The ASA understood that the Sensodyne dental brand was generally understood by consumers to contain products that were designed specifically for those with sensitive teeth. The ad in question appeared on the Sensodyne website, the first heading of which was “About Sensitive Teeth”. The ad was the product page for the toothpaste Sensodyne True White and was linked to from the product listings page where consumers could view the range of different Sensodyne toothpastes. The ad featured the headline “Sensodyne True White”, with the brand name “True White” appearing in multiple places on the ad, including on a prominent image of the toothpaste and on its outer packaging. The ad featured several other references to the toothpaste’s whitening ability, which included “now you can have sensitive tooth care and whiter teeth”, “Breakthrough - sensitive tooth care and stain removal” and “to gently remove and prevent extrinsic tooth stains, Sensodyne True White helps to restore the true white of sensitive teeth”.

We considered that consumers were likely to understand from the brand name “Sensodyne True White” and from those accompanying claims about whitening, which appeared in the context of toothpastes designed for sensitive teeth and other Sensodyne toothpastes advertised on the website that did not feature whitening claims in the brand name, that Sensodyne True White was particularly effective at whitening teeth. We considered that consumers would infer that the toothpaste was able to whiten teeth to a perceptibly greater extent than ordinary Sensodyne toothpastes that were not marketed as whitening toothpastes would be able to.

We reviewed the five clinical studies provided by GSK, three of which had been published in full or in abstract and two of which had not been published. The studies used the MacPherson modification of Lobene stain index (MLSI) to measure the stain removal and prevention capacity of the toothpaste. The method measured stains through visual inspection which involved observers using an index to provide a score for the intensity and area of stain on every assessable incisor and canine tooth before and after treatment. We acknowledged that all of the studies were controlled, randomised, observer-blinded and contained sufficient sample sizes and appropriate exclusion criteria. We considered that, while the method did involve an element of subjectivity, there was consistency in the results across the five studies that indicated the results of the studies using the MLSI method could be relied upon.

The studies compared the stain removal and stain prevention performance of Sensodyne True White with control groups which included several standard non-whitening toothpastes and (in three of the studies) one standard whitening toothpaste that were not designed for sensitive teeth. One of the studies reported statistically significant greater stain removal for True White compared with the whitening and non-whitening standard toothpastes, but the other four studies reported no statistically significant difference. While the studies did report a statistically significant difference between the results at the beginning and end of the studies, we considered that the only relevant comparison in a randomised controlled trial was with the control groups.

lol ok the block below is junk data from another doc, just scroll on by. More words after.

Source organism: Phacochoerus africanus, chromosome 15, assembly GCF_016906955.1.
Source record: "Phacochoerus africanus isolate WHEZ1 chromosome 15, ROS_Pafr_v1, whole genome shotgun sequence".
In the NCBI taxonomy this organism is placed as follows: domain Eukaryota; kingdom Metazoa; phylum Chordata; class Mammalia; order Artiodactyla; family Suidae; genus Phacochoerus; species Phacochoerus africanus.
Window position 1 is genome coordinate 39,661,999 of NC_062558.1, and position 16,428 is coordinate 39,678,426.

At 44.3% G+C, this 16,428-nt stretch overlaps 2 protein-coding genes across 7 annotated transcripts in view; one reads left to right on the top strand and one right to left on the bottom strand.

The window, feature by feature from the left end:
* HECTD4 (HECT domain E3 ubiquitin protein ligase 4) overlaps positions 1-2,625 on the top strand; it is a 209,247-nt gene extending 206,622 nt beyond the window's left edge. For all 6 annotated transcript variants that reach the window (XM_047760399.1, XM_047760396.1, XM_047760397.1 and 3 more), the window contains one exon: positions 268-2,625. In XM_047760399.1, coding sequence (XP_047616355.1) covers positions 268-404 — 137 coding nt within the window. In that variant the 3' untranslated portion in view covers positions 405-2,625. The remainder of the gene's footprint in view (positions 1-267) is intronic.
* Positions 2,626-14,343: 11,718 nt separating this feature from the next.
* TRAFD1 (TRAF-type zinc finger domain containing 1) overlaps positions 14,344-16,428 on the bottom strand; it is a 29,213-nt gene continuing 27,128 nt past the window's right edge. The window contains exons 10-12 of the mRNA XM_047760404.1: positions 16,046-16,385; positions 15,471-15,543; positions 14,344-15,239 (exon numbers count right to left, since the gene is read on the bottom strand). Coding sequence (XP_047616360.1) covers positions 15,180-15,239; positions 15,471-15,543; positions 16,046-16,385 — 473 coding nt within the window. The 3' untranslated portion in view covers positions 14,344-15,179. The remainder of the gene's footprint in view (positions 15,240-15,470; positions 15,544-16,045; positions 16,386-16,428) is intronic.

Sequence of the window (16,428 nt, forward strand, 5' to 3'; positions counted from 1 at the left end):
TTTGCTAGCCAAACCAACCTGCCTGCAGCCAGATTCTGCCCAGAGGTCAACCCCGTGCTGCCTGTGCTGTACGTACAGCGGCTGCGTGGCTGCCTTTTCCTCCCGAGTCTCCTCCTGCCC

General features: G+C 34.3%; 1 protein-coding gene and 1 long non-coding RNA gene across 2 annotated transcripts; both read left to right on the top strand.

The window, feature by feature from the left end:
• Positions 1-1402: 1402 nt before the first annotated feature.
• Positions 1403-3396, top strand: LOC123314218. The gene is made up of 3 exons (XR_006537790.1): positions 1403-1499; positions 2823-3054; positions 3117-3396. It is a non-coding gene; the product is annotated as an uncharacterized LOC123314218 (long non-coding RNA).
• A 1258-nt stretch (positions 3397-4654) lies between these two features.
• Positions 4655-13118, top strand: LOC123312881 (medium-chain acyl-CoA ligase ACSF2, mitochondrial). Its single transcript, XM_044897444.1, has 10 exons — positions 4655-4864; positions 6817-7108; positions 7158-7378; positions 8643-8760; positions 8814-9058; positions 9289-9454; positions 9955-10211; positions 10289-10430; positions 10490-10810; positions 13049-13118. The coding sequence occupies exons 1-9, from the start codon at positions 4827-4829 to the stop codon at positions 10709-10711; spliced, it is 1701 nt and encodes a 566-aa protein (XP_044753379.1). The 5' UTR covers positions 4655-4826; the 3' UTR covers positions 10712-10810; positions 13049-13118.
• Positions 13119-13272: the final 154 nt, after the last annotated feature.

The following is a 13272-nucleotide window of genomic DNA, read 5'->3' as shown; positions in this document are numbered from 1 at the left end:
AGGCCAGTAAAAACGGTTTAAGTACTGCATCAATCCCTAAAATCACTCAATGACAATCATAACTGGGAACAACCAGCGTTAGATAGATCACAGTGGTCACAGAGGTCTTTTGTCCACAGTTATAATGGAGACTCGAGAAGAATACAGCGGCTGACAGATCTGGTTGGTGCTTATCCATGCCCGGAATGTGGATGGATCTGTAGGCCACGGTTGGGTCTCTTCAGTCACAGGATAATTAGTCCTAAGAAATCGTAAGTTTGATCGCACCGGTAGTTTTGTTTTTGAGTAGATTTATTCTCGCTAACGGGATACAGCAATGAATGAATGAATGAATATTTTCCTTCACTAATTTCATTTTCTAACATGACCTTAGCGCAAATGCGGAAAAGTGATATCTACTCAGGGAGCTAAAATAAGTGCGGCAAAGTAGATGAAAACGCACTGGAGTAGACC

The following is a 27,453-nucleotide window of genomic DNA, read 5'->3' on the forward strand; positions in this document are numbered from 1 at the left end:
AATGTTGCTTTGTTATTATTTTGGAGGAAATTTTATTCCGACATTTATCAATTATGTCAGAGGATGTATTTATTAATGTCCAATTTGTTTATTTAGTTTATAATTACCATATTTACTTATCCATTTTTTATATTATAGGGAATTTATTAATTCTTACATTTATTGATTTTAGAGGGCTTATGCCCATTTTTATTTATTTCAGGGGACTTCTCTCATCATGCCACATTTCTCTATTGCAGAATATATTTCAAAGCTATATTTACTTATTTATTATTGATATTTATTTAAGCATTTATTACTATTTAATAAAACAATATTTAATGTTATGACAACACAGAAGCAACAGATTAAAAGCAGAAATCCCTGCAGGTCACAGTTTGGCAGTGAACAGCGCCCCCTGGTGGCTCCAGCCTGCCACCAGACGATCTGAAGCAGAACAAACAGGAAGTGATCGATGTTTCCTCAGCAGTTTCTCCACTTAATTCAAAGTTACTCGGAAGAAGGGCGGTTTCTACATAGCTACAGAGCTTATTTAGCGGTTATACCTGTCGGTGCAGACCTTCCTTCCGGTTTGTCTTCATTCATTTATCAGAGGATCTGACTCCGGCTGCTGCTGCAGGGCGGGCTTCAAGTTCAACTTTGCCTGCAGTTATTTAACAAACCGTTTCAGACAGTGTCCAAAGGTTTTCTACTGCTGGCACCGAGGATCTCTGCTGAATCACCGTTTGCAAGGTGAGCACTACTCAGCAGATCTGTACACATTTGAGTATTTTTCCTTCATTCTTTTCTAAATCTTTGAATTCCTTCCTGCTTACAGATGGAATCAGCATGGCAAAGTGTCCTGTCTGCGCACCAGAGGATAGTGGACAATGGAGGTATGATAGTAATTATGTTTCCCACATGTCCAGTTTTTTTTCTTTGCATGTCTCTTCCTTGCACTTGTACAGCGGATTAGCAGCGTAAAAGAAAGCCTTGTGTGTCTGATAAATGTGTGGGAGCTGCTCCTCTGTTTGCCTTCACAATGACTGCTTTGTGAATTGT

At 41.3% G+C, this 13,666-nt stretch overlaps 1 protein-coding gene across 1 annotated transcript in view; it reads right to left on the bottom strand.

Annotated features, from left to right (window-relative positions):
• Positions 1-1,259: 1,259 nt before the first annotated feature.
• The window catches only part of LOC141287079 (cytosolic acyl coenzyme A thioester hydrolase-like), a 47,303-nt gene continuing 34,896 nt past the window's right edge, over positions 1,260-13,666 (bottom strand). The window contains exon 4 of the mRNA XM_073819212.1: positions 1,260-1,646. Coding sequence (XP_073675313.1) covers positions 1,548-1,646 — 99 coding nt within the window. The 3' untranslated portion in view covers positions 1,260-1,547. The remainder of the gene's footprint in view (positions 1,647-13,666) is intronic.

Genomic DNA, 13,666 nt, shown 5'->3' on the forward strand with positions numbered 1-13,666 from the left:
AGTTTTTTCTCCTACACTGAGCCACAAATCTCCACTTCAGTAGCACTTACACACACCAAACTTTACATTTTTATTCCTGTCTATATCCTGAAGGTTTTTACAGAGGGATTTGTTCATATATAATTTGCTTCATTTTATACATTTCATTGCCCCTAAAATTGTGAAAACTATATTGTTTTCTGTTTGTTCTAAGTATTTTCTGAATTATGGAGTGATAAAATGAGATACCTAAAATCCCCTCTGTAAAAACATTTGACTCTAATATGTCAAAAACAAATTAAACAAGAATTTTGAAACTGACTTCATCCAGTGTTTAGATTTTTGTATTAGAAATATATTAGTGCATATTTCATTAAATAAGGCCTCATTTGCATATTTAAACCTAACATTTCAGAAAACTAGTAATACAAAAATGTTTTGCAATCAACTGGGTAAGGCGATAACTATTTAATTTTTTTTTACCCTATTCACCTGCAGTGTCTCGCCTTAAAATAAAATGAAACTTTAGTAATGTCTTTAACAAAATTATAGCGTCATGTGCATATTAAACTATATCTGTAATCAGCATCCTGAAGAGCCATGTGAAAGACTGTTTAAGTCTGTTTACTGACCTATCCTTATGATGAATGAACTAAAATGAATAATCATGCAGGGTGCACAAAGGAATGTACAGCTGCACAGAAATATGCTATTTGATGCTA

In addition, none of the studies compared the toothpaste to a non-whitening Sensodyne toothpaste, meaning that no evidence was provided to show that this toothpaste was more effective at whitening than other Sensodyne toothpastes that were not marketed as whitening toothpastes.

Because consumers were likely to understand from the ad that Sensodyne True White was particularly effective at whitening, when we had not seen evidence that it had a perceptibly greater whitening effect than Sensodyne non-whitening toothpastes, we concluded that the ad was misleading.

The ad breached rule  3.1 3.1 Marketing communications must not materially mislead or be likely to do so.  (Misleading advertising)  3.7 3.7 Before distributing or submitting a marketing communication for publication, marketers must hold documentary evidence to prove claims that consumers are likely to regard as objective and that are capable of objective substantiation. The ASA may regard claims as misleading in the absence of adequate substantiation.  (Substantiation) and  3.11 3.11 Marketing communications must not mislead consumers by exaggerating the capability or performance of a product.  (Exaggeration).


The ad must not appear again in its current form. We told GSK not to mislead consumers by implying that Sensodyne True White was perceptibly more effective at whitening teeth than other Sensodyne non-whitening toothpastes, unless they held adequate evidence that it was.

CAP Code (Edition 12)

3.1     3.11     3.7